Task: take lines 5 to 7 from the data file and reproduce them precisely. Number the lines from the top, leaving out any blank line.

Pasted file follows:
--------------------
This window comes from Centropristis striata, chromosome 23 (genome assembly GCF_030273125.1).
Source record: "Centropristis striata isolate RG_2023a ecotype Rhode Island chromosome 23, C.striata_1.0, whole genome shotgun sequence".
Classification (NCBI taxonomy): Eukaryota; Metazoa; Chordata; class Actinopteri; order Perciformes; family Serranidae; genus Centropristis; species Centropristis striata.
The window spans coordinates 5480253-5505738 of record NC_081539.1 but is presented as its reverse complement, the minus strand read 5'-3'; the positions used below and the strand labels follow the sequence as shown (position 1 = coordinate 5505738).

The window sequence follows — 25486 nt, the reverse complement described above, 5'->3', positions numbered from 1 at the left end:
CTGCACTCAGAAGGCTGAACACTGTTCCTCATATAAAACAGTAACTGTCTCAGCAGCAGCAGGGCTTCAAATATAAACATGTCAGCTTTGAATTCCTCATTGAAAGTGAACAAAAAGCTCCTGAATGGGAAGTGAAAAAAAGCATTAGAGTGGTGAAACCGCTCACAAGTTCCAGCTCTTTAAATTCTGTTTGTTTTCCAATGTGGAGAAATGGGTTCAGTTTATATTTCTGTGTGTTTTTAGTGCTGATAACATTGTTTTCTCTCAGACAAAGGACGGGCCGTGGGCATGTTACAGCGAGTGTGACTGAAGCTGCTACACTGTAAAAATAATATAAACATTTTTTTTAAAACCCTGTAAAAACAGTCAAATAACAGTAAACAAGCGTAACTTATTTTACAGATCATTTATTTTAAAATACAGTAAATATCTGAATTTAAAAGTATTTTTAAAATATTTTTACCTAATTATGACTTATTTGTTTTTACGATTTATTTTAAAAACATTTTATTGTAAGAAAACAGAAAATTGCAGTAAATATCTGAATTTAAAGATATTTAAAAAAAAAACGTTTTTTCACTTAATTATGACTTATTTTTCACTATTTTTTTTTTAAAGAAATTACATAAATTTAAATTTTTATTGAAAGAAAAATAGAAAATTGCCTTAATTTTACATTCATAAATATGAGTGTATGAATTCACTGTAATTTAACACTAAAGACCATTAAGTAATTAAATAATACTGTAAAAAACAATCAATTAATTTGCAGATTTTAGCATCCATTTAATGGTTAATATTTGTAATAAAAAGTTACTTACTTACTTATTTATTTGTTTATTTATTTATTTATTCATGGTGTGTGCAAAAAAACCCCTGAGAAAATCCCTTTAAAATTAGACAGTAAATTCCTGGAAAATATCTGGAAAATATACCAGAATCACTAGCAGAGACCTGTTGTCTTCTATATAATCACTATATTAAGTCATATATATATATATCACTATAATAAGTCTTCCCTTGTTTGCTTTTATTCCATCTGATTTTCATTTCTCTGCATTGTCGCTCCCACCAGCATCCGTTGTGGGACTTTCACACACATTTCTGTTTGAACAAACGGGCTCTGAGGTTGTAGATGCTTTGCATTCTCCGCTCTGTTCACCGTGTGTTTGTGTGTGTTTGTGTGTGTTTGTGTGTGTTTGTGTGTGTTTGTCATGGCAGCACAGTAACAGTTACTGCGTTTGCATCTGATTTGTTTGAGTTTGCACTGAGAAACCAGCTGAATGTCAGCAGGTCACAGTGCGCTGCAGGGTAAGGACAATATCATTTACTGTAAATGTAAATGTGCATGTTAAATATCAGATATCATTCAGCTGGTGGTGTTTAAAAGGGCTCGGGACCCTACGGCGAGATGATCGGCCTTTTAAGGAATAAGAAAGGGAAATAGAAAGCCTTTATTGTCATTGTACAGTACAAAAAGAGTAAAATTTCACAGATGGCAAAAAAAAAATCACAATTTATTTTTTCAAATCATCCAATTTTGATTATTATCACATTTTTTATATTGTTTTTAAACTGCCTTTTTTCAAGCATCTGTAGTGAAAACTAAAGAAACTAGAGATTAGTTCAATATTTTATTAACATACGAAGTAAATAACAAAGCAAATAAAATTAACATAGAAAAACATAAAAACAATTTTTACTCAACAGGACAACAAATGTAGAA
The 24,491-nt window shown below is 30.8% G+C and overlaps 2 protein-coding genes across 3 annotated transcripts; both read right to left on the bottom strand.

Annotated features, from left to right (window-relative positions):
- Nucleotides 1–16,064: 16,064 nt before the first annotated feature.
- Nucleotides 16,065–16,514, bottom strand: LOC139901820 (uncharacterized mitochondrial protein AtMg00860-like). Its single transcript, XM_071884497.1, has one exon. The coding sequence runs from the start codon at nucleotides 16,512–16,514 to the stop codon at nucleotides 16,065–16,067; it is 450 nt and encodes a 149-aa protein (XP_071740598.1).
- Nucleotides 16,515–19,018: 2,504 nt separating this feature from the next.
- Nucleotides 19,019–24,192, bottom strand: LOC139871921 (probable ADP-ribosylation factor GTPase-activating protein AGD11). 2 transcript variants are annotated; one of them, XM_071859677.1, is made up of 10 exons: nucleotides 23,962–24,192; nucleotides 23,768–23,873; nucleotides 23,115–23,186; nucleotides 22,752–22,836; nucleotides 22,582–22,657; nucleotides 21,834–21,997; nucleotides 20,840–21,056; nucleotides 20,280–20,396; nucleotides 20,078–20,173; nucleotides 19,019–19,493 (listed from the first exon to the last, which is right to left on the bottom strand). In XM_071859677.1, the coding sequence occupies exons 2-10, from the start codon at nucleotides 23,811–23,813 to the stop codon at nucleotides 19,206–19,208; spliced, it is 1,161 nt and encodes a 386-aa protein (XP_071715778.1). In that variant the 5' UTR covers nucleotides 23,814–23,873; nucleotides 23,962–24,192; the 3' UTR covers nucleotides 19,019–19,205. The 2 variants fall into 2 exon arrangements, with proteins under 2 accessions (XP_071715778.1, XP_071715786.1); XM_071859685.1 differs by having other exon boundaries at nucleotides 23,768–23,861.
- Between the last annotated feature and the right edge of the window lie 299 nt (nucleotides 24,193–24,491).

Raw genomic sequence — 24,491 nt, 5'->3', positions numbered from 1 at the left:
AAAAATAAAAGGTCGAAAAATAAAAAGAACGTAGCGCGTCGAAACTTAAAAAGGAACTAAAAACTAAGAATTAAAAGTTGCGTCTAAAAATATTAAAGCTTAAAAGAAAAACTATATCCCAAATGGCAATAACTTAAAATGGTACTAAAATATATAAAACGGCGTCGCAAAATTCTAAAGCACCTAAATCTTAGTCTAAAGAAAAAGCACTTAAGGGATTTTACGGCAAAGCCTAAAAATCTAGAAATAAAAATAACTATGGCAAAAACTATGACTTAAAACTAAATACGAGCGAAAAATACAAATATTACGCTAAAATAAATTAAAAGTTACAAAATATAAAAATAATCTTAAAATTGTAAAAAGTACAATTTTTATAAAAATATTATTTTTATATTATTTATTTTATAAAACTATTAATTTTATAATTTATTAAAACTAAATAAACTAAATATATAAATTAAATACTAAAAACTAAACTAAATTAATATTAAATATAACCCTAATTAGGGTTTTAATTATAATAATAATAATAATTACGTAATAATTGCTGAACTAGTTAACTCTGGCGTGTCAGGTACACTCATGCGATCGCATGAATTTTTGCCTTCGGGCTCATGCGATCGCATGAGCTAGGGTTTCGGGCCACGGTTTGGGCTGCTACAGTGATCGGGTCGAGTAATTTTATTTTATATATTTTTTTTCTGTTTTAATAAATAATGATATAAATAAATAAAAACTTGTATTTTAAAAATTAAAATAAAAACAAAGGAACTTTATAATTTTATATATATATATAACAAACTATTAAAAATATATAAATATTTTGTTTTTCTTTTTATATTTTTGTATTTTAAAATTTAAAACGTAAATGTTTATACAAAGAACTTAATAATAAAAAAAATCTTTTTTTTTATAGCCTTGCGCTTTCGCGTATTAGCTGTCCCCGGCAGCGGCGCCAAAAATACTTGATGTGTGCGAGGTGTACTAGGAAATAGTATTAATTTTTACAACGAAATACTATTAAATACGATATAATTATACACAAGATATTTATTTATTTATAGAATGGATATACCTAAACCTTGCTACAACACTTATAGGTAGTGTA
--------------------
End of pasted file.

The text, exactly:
The window sequence follows — 25486 nt, the reverse complement described above, 5'->3', positions numbered from 1 at the left end:
CTGCACTCAGAAGGCTGAACACTGTTCCTCATATAAAACAGTAACTGTCTCAGCAGCAGCAGGGCTTCAAATATAAACATGTCAGCTTTGAATTCCTCATTGAAAGTGAACAAAAAGCTCCTGAATGGGAAGTGAAAAAAAGCATTAGAGTGGTGAAACCGCTCACAAGTTCCAGCTCTTTAAATTCTGTTTGTTTTCCAATGTGGAGAAATGGGTTCAGTTTATATTTCTGTGTGTTTTTAGTGCTGATAACATTGTTTTCTCTCAGACAAAGGACGGGCCGTGGGCATGTTACAGCGAGTGTGACTGAAGCTGCTACACTGTAAAAATAATATAAACATTTTTTTTAAAACCCTGTAAAAACAGTCAAATAACAGTAAACAAGCGTAACTTATTTTACAGATCATTTATTTTAAAATACAGTAAATATCTGAATTTAAAAGTATTTTTAAAATATTTTTACCTAATTATGACTTATTTGTTTTTACGATTTATTTTAAAAACATTTTATTGTAAGAAAACAGAAAATTGCAGTAAATATCTGAATTTAAAGATATTTAAAAAAAAAACGTTTTTTCACTTAATTATGACTTATTTTTCACTATTTTTTTTTTAAAGAAATTACATAAATTTAAATTTTTATTGAAAGAAAAATAGAAAATTGCCTTAATTTTACATTCATAAATATGAGTGTATGAATTCACTGTAATTTAACACTAAAGACCATTAAGTAATTAAATAATACTGTAAAAAACAATCAATTAATTTGCAGATTTTAGCATCCATTTAATGGTTAATATTTGTAATAAAAAGTTACTTACTTACTTATTTATTTGTTTATTTATTTATTTATTCATGGTGTGTGCAAAAAAACCCCTGAGAAAATCCCTTTAAAATTAGACAGTAAATTCCTGGAAAATATCTGGAAAATATACCAGAATCACTAGCAGAGACCTGTTGTCTTCTATATAATCACTATATTAAGTCATATATATATATATCACTATAATAAGTCTTCCCTTGTTTGCTTTTATTCCATCTGATTTTCATTTCTCTGCATTGTCGCTCCCACCAGCATCCGTTGTGGGACTTTCACACACATTTCTGTTTGAACAAACGGGCTCTGAGGTTGTAGATGCTTTGCATTCTCCGCTCTGTTCACCGTGTGTTTGTGTGTGTTTGTGTGTGTTTGTGTGTGTTTGTGTGTGTTTGTCATGGCAGCACAGTAACAGTTACTGCGTTTGCATCTGATTTGTTTGAGTTTGCACTGAGAAACCAGCTGAATGTCAGCAGGTCACAGTGCGCTGCAGGGTAAGGACAATATCATTTACTGTAAATGTAAATGTGCATGTTAAATATCAGATATCATTCAGCTGGTGGTGTTTAAAAGGGCTCGGGACCCTACGGCGAGATGATCGGCCTTTTAAGGAATAAGAAAGGGAAATAGAAAGCCTTTATTGTCATTGTACAGTACAAAAAGAGTAAAATTTCACAGATGGCAAAAAAAAAATCACAATTTATTTTTTCAAATCATCCAATTTTGATTATTATCACATTTTTTATATTGTTTTTAAACTGCCTTTTTTCAAGCATCTGTAGTGAAAACTAAAGAAACTAGAGATTAGTTCAATATTTTATTAACATACGAAGTAAATAACAAAGCAAATAAAATTAACATAGAAAAACATAAAAACAATTTTTACTCAACAGGACAACAAATGTAGAA
The 24,491-nt window shown below is 30.8% G+C and overlaps 2 protein-coding genes across 3 annotated transcripts; both read right to left on the bottom strand.